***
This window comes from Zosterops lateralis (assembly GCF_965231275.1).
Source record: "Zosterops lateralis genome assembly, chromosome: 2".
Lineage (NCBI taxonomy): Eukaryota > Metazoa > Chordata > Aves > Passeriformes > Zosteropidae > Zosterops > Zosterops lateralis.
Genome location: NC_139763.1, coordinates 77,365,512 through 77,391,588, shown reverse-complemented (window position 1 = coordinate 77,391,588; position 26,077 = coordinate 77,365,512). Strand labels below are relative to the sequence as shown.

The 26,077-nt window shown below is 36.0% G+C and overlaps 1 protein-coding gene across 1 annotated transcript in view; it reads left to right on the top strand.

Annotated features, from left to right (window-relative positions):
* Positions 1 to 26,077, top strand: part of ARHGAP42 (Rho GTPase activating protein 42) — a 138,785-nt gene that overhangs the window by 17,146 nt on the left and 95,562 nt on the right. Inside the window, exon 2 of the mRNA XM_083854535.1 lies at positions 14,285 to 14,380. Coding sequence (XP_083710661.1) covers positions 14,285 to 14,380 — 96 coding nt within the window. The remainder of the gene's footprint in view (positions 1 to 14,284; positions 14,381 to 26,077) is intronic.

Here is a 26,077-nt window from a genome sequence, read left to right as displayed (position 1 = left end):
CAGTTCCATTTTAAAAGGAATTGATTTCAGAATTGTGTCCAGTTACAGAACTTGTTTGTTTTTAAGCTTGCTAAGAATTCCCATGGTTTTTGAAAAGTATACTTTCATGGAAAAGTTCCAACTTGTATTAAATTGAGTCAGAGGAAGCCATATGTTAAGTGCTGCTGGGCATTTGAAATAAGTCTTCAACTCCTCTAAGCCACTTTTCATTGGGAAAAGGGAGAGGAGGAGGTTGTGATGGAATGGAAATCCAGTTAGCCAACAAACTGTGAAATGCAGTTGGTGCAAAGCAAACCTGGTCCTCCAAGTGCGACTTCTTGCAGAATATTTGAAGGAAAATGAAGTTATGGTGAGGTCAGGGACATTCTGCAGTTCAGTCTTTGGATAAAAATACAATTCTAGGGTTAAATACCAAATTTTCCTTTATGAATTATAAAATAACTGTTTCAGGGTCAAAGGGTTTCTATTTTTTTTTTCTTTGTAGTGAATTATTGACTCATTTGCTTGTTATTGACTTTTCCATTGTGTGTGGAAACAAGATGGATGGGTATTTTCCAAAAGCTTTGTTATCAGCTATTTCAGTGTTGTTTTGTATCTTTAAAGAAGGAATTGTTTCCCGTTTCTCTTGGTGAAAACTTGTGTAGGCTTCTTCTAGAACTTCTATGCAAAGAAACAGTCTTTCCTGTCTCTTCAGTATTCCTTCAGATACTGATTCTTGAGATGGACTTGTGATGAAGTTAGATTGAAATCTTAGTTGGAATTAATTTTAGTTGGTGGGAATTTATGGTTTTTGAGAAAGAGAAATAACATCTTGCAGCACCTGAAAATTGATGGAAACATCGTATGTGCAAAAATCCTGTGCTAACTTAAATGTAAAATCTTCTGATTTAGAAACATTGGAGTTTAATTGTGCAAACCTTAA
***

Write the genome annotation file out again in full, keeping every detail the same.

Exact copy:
This window comes from Zosterops lateralis (assembly GCF_965231275.1).
Source record: "Zosterops lateralis genome assembly, chromosome: 2".
Lineage (NCBI taxonomy): Eukaryota > Metazoa > Chordata > Aves > Passeriformes > Zosteropidae > Zosterops > Zosterops lateralis.
Genome location: NC_139763.1, coordinates 77,365,512 through 77,391,588, shown reverse-complemented (window position 1 = coordinate 77,391,588; position 26,077 = coordinate 77,365,512). Strand labels below are relative to the sequence as shown.

The 26,077-nt window shown below is 36.0% G+C and overlaps 1 protein-coding gene across 1 annotated transcript in view; it reads left to right on the top strand.

Annotated features, from left to right (window-relative positions):
* Positions 1 to 26,077, top strand: part of ARHGAP42 (Rho GTPase activating protein 42) — a 138,785-nt gene that overhangs the window by 17,146 nt on the left and 95,562 nt on the right. Inside the window, exon 2 of the mRNA XM_083854535.1 lies at positions 14,285 to 14,380. Coding sequence (XP_083710661.1) covers positions 14,285 to 14,380 — 96 coding nt within the window. The remainder of the gene's footprint in view (positions 1 to 14,284; positions 14,381 to 26,077) is intronic.

Here is a 26,077-nt window from a genome sequence, read left to right as displayed (position 1 = left end):
CAGTTCCATTTTAAAAGGAATTGATTTCAGAATTGTGTCCAGTTACAGAACTTGTTTGTTTTTAAGCTTGCTAAGAATTCCCATGGTTTTTGAAAAGTATACTTTCATGGAAAAGTTCCAACTTGTATTAAATTGAGTCAGAGGAAGCCATATGTTAAGTGCTGCTGGGCATTTGAAATAAGTCTTCAACTCCTCTAAGCCACTTTTCATTGGGAAAAGGGAGAGGAGGAGGTTGTGATGGAATGGAAATCCAGTTAGCCAACAAACTGTGAAATGCAGTTGGTGCAAAGCAAACCTGGTCCTCCAAGTGCGACTTCTTGCAGAATATTTGAAGGAAAATGAAGTTATGGTGAGGTCAGGGACATTCTGCAGTTCAGTCTTTGGATAAAAATACAATTCTAGGGTTAAATACCAAATTTTCCTTTATGAATTATAAAATAACTGTTTCAGGGTCAAAGGGTTTCTATTTTTTTTTTCTTTGTAGTGAATTATTGACTCATTTGCTTGTTATTGACTTTTCCATTGTGTGTGGAAACAAGATGGATGGGTATTTTCCAAAAGCTTTGTTATCAGCTATTTCAGTGTTGTTTTGTATCTTTAAAGAAGGAATTGTTTCCCGTTTCTCTTGGTGAAAACTTGTGTAGGCTTCTTCTAGAACTTCTATGCAAAGAAACAGTCTTTCCTGTCTCTTCAGTATTCCTTCAGATACTGATTCTTGAGATGGACTTGTGATGAAGTTAGATTGAAATCTTAGTTGGAATTAATTTTAGTTGGTGGGAATTTATGGTTTTTGAGAAAGAGAAATAACATCTTGCAGCACCTGAAAATTGATGGAAACATCGTATGTGCAAAAATCCTGTGCTAACTTAAATGTAAAATCTTCTGATTTAGAAACATTGGAGTTTAATTGTGCAAACCTTAA